The Federal Communications Commission has been focused on initiatives to better track when local stations go dark on cable and satellite TV systems over retransmission disputes and it’s now issued guidance on who’s responsible for keeping tracking of that.
It turns out that the burden will fall on the pay TV companies, not the TV stations.
A Dec. 21, 2023, overview of the decision indicated the agency felt that having pay TV providers keep track was more practical.
It noted that these provided have “the most ready access to and first-hand knowledge of when and where a broadcast station blackout occurs and which subscribers are affected, thereby ensuring that the (FCC) would receive the most complete, accurate and up-to-date information.”
Having pay TV providers track the blackouts also makes more sense, at least according to the FCC, because it’s cable and satellite companies who stop retransmitting local stations as deals expire and new ones can’t be reached.
At least part of that distinction may be based on the concept that,w hile TV stations and their owner groups certainly still have a role in blackouts, often demanding higher rates than pay TV providers want to pay, at least initially, they are still actively transmitting their signals over the air or to other providers who are under contract.
The FCC is interested in tracking the increasing number of retrans dispute blackouts, which happen when a pay TV provider and local station can’t agree on how much the provider pays the station, typically on a per-subscriber basis, to carry its signal on its platform.
While traditional broadcast TV stations use public airwaves to broadcast and these signals are available free-of-charge to individual consumers directly accessing that signal via a private antenna, the law recognizes that TV stations and networks have a right to charge cable and satellite companies a fee to retransmit their content since they are, in turn, generating revenue from it.
“In 2019 alone, just 18 retransmission consent impasses resulted in 272 station blackouts that spanned 205 markets and affected 26.5 million subscribers,” the FCC noted. Other data estimates blackouts lasted about 171 days on average.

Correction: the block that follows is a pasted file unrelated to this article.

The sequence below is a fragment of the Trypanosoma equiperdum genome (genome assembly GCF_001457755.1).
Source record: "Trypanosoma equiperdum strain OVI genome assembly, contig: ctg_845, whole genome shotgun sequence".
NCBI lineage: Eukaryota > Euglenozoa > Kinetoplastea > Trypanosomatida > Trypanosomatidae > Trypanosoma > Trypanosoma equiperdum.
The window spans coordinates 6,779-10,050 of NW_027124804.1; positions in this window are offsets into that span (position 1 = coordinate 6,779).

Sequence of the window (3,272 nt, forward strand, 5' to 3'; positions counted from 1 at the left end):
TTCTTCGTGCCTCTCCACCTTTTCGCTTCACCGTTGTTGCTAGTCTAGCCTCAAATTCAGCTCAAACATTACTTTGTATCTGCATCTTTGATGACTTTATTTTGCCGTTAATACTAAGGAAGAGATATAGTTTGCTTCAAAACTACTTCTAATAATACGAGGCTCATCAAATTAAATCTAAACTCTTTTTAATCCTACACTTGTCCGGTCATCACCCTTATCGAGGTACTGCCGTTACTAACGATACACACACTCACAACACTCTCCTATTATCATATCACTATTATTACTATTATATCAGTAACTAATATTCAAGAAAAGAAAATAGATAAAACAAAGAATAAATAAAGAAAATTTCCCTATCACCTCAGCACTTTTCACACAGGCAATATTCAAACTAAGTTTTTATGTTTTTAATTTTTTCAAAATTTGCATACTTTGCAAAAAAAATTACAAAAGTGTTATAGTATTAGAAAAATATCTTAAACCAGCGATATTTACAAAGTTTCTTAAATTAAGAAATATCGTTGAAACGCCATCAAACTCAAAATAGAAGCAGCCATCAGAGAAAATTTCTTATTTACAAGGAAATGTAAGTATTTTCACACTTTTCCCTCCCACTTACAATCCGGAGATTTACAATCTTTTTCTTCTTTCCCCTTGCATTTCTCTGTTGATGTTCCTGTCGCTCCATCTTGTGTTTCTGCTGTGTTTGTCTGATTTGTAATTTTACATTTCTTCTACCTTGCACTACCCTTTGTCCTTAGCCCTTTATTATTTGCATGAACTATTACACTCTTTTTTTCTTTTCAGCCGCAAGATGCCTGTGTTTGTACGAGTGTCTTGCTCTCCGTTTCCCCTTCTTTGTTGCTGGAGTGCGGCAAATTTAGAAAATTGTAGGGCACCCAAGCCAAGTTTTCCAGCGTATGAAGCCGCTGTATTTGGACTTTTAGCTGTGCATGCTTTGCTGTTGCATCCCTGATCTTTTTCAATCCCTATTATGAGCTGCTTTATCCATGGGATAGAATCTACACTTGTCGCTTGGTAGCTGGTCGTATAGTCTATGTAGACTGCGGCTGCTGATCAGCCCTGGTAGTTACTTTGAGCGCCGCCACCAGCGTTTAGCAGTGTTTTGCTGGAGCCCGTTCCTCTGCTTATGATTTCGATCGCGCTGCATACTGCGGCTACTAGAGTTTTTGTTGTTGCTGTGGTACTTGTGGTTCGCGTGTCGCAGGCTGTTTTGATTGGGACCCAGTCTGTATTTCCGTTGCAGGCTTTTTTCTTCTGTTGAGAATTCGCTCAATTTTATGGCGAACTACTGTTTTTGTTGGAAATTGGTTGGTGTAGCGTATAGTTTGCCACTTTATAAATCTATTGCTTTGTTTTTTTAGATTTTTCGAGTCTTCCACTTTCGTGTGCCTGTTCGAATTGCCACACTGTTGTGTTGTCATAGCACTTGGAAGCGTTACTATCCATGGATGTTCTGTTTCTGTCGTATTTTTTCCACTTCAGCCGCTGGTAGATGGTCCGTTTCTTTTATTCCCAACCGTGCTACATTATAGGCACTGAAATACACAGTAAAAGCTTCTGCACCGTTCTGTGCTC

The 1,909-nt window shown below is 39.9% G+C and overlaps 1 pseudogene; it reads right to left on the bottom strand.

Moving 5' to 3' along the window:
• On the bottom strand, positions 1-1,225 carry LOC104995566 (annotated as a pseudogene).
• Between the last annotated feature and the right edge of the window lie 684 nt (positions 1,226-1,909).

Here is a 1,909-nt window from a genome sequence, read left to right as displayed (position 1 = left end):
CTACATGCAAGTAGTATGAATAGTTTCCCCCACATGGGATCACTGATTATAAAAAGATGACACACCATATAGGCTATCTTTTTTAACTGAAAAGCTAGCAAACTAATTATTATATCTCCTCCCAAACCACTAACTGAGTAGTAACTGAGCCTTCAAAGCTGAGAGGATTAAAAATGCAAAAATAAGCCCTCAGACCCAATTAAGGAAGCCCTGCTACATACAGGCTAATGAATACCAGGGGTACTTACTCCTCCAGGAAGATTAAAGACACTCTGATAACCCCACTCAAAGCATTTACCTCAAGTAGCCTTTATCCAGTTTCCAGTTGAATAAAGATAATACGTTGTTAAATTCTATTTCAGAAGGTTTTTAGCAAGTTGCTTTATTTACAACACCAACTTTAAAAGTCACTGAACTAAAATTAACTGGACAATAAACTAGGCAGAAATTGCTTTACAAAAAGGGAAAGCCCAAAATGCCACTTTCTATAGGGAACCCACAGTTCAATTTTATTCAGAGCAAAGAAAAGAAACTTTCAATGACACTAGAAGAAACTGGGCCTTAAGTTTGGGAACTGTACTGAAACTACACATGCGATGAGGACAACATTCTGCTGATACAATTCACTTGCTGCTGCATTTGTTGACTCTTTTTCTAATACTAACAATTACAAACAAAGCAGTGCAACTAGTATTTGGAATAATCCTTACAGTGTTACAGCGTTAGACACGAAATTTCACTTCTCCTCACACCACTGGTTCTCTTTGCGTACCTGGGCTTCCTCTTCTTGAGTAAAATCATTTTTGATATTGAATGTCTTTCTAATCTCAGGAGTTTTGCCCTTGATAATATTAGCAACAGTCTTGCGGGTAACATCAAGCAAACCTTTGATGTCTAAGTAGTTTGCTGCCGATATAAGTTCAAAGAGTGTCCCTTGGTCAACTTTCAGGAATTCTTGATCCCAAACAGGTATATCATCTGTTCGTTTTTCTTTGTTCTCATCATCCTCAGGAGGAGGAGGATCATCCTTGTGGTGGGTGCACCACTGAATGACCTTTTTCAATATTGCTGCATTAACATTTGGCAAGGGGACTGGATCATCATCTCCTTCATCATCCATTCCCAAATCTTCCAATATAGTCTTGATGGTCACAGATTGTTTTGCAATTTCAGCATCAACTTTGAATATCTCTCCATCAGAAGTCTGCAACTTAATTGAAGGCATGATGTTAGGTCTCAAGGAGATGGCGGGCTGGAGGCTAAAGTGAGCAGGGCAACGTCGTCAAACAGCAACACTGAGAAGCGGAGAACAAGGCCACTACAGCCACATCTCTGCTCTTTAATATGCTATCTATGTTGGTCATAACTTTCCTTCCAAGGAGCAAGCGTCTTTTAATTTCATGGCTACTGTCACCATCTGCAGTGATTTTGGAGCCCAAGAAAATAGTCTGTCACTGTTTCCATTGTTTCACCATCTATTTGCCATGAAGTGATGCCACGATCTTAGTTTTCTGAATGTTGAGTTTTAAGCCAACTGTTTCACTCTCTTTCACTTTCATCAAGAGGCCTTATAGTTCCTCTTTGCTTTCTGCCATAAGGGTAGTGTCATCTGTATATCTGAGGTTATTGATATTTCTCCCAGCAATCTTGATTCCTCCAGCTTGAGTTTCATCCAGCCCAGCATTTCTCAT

The disputes typically see stations wanting more money for their content, while pay TV providers want to pay as little as possible in order to increase their own profit margins.
The costs of retransmission fees are ultimately passed along to pay TV providers.
If no agreement is reached between the TV station owner and pay TV provider, the station becomes “blacked out” on the provider, meaning it can’t be watched.
The name is a bit of a misnomer, because typically consumers tuning to the channel will see a screen from the provider attempting to shift blame on the missing channel on the TV station. TV stations, meanwhile, often respond with elaborate social media and digital campaigns pointing the finger at the provider, including giving viewers tools and tips on how to change providers, contact the provider in question with a complaint about the blackout and how to watch the channel without the provider.
Retrans disputes can become especially heated ahead of major TV events such as the Super Bowl, awards ceremonies or other big shows. In some cases, the two parties may agree to a brief extension of the current terms in order to avoid disrupting feeds during these times, but other cases have seen these events used more as a “hostage” in the negotiation.s
In some retrans disputes, a pay TV provider will strike a deal with an out-of-market station to carry its feed in favor of the nearst local station, which may give viewers access to network level programming they would otherwise miss, but productions such as a local news won’t correspond to the exact same area. NewsCastStudio